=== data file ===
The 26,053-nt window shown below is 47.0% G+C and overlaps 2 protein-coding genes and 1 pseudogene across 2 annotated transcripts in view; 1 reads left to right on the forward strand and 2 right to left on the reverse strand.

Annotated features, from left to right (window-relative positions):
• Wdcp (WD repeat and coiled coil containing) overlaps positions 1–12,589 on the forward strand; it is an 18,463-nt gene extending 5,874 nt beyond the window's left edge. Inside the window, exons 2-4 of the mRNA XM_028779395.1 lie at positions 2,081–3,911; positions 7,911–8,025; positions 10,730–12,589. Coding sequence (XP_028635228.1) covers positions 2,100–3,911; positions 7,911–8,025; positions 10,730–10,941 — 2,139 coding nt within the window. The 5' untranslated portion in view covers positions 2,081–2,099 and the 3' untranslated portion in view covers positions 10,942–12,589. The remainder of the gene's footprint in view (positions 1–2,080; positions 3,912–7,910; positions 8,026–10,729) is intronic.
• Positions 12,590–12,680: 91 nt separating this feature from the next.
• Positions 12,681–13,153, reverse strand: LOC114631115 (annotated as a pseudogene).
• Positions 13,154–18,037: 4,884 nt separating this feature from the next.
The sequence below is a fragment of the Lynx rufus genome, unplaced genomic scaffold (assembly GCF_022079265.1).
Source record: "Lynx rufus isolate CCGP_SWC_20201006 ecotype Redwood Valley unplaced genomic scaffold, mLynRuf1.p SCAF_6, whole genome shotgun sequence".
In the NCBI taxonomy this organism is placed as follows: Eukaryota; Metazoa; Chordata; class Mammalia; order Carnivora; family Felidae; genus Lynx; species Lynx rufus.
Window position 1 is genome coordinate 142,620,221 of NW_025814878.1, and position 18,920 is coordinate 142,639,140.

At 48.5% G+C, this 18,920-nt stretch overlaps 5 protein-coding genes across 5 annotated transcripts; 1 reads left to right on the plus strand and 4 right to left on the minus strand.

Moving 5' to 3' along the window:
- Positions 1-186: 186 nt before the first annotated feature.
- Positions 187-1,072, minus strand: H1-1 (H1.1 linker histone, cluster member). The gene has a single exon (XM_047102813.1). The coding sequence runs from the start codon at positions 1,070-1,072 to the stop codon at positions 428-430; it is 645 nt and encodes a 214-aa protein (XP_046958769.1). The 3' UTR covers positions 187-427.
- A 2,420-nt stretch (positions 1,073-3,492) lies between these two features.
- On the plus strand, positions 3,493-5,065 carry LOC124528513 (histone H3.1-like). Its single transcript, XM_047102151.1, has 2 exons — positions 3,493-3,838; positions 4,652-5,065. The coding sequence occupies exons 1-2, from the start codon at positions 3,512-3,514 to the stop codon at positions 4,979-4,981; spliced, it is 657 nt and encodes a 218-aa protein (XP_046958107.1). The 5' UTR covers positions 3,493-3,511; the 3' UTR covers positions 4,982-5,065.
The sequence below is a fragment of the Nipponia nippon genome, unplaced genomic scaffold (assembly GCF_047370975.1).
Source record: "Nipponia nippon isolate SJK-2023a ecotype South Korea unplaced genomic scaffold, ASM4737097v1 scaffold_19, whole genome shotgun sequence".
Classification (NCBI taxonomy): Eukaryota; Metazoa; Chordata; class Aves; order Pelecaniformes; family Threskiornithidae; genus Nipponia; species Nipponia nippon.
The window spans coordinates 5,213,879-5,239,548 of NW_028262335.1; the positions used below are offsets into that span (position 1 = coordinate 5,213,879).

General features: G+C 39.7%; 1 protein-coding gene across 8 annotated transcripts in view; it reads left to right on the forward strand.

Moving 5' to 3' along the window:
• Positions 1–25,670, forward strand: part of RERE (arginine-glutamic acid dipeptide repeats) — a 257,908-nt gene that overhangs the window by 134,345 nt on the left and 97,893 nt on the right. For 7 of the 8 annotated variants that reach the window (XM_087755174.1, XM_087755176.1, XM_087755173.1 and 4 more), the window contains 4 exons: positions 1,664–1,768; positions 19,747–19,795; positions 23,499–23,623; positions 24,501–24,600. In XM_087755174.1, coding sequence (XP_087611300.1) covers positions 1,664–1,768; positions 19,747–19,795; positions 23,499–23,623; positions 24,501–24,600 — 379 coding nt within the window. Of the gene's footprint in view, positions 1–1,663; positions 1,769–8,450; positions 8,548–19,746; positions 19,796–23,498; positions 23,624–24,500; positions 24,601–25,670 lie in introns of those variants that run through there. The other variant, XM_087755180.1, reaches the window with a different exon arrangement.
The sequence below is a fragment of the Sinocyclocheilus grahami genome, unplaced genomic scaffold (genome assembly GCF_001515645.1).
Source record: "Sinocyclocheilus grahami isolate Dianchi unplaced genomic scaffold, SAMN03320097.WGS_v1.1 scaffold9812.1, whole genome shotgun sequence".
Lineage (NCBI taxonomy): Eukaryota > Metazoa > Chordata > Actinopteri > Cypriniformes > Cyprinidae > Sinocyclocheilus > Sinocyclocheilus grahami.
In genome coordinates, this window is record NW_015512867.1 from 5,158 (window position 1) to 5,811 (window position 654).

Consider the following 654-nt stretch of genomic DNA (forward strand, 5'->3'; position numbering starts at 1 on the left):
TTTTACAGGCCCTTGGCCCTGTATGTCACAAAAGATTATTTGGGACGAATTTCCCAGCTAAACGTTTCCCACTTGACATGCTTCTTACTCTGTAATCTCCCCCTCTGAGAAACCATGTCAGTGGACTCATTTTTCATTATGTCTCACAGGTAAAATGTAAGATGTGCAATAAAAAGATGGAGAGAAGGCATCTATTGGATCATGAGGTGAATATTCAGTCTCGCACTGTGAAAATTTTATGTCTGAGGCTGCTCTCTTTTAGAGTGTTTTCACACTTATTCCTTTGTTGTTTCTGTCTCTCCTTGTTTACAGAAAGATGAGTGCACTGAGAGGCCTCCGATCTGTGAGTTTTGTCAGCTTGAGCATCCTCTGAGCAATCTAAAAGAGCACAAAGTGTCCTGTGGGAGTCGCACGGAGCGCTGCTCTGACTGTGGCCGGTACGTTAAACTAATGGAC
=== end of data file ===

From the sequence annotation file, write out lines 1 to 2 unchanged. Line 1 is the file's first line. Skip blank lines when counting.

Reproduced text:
The 26,053-nt window shown below is 47.0% G+C and overlaps 2 protein-coding genes and 1 pseudogene across 2 annotated transcripts in view; 1 reads left to right on the forward strand and 2 right to left on the reverse strand.

Annotated features, from left to right (window-relative positions):